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Hand Scraped Oak Flooring

If you're looking at oak flooring, there's a chance you may encounter hand-scraped hardwood. What's the difference between hand-scraped oak flooring and standard hardwood? In general, "hand-scraped" is a term given to distressed hardwood and is used for aged or scraped flooring. "Hand-scraped" also indicates a lack of uniformity, and wood distressed by a machine sticks out for this reason. If you're interested in adding hand-scraped oak flooring to your home, what are the options?

Time worn aged flooring is self explanatory. The wood is distressed from age, and stains may accent this. Aged hand-scraped oak may have dark-colored staining, contouring, or grain highlights.

Wire brushed is a technique used to accent a hardwood's grain. Additionally, the wire brushing removes the sapwood.

Antique oak flooring, on the other hand, indicates both the technique used and hardwood. Although techniques similar to time worn aged are used, the hardwood is typically of a lower grade.

Hand-sculpted hardwood, too, has its appearance altered through physical means, such as brushing or scraping, but a smoother distressed look is the result.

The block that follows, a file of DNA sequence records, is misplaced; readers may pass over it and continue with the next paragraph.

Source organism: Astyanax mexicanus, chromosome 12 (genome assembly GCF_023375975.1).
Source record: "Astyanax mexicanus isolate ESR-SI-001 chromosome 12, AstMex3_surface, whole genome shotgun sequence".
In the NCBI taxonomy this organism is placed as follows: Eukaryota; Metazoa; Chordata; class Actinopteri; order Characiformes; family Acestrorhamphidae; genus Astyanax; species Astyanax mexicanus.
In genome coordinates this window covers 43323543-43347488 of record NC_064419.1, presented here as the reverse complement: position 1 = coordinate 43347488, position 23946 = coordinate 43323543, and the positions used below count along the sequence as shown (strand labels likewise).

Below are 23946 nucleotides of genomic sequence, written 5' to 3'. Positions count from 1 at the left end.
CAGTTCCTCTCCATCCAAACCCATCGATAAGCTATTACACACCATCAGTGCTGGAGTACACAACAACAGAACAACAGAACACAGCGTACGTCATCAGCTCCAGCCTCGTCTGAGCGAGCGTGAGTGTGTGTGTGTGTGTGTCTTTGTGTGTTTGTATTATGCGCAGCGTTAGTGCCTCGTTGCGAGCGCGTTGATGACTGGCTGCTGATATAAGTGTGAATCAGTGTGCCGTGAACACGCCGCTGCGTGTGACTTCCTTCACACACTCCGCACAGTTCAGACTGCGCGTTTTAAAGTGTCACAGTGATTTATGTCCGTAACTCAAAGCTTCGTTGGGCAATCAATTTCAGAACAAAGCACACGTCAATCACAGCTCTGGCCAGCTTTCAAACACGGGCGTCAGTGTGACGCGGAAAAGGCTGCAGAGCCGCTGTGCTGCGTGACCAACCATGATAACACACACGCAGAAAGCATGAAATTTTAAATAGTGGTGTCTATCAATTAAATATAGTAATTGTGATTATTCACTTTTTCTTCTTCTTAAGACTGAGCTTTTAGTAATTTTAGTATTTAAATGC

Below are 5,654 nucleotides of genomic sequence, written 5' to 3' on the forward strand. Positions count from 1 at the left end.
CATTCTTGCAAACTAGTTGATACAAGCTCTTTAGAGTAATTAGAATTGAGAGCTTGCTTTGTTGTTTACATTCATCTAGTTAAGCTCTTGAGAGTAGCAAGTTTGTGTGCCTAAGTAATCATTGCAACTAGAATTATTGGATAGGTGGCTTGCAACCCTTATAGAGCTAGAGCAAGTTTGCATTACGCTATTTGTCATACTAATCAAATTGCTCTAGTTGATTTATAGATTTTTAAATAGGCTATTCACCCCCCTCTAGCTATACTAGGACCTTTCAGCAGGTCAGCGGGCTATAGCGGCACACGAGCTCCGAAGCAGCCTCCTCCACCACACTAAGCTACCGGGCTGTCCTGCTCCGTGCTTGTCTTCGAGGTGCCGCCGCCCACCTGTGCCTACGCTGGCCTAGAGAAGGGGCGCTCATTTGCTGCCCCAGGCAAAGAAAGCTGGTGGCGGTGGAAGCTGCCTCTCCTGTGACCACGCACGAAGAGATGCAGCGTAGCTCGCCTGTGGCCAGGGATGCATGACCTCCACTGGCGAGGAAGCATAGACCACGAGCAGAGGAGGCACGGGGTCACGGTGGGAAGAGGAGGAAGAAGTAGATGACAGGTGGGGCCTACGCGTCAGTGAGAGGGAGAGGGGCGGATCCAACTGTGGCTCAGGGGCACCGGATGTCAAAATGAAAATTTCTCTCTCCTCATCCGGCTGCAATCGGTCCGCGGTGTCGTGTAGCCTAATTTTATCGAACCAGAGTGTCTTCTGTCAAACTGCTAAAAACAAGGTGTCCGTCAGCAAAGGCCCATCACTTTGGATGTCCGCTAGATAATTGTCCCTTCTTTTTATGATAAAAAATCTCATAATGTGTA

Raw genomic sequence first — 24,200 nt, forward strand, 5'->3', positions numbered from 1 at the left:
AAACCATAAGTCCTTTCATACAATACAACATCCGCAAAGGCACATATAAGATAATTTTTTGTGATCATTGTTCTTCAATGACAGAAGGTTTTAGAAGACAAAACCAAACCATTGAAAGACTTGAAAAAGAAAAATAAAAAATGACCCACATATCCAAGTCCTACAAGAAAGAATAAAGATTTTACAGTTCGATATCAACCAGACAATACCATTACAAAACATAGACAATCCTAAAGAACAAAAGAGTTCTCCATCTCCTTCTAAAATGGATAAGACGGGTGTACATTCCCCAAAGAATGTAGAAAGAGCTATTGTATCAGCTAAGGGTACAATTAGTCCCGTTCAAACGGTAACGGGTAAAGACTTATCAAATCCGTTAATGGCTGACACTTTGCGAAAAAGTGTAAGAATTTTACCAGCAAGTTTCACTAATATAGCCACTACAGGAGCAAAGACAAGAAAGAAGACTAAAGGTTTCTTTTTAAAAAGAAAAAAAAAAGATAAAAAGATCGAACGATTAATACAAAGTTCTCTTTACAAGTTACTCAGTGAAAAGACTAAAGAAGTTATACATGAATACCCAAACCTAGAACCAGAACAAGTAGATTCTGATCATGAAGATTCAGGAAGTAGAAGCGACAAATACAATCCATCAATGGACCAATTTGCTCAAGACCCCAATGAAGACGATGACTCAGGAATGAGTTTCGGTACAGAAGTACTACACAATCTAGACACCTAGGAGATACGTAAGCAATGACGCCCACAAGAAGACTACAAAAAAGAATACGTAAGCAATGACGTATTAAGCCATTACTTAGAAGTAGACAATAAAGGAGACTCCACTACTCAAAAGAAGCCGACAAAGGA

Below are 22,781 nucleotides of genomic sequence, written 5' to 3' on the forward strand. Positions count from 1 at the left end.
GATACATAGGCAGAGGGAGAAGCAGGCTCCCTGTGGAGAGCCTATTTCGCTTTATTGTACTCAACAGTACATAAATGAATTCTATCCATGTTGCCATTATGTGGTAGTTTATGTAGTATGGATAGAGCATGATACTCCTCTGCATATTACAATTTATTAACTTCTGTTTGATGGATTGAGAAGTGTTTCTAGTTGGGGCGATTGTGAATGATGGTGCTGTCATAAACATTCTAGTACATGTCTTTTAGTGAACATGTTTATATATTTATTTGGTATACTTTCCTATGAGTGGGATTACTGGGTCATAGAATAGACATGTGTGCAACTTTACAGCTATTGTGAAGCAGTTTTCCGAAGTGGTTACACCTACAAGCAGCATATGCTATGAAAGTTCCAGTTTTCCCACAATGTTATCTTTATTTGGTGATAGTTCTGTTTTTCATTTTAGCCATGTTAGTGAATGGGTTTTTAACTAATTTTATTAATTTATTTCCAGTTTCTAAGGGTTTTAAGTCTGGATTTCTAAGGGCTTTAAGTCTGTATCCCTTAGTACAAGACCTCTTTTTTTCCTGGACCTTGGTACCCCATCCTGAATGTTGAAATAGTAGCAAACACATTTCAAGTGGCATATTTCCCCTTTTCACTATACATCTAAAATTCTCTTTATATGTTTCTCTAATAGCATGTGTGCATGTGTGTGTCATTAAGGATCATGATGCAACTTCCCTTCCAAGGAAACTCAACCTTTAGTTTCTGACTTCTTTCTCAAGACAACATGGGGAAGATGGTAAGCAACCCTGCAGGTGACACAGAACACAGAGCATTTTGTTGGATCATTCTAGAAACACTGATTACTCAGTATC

French bleed hardwood is designed with a deeper beveled edge. To accent the already-noticeable joints, a darker stain may also be applied.

Pegged hardwood functions solely as decorative flooring. This type of hand-scraped hardwood is not fastened to a subfloor and does not offer any structural benefits.

Hand hewn and rough sawn create the roughest appearance available. Saw marks are often still visible. If you're looking for hardwood that hides imperfections well, consider going with hand-hewn or rough-sawn flooring.

Custom unfinished hardwood is an open canvas to distressing techniques. After an unfinished oak floor is installed, a professional can distress the surface and finish it. Possible approaches he or she may use include bleaching, pickeling, beating with chains, or using antique nails or pegs.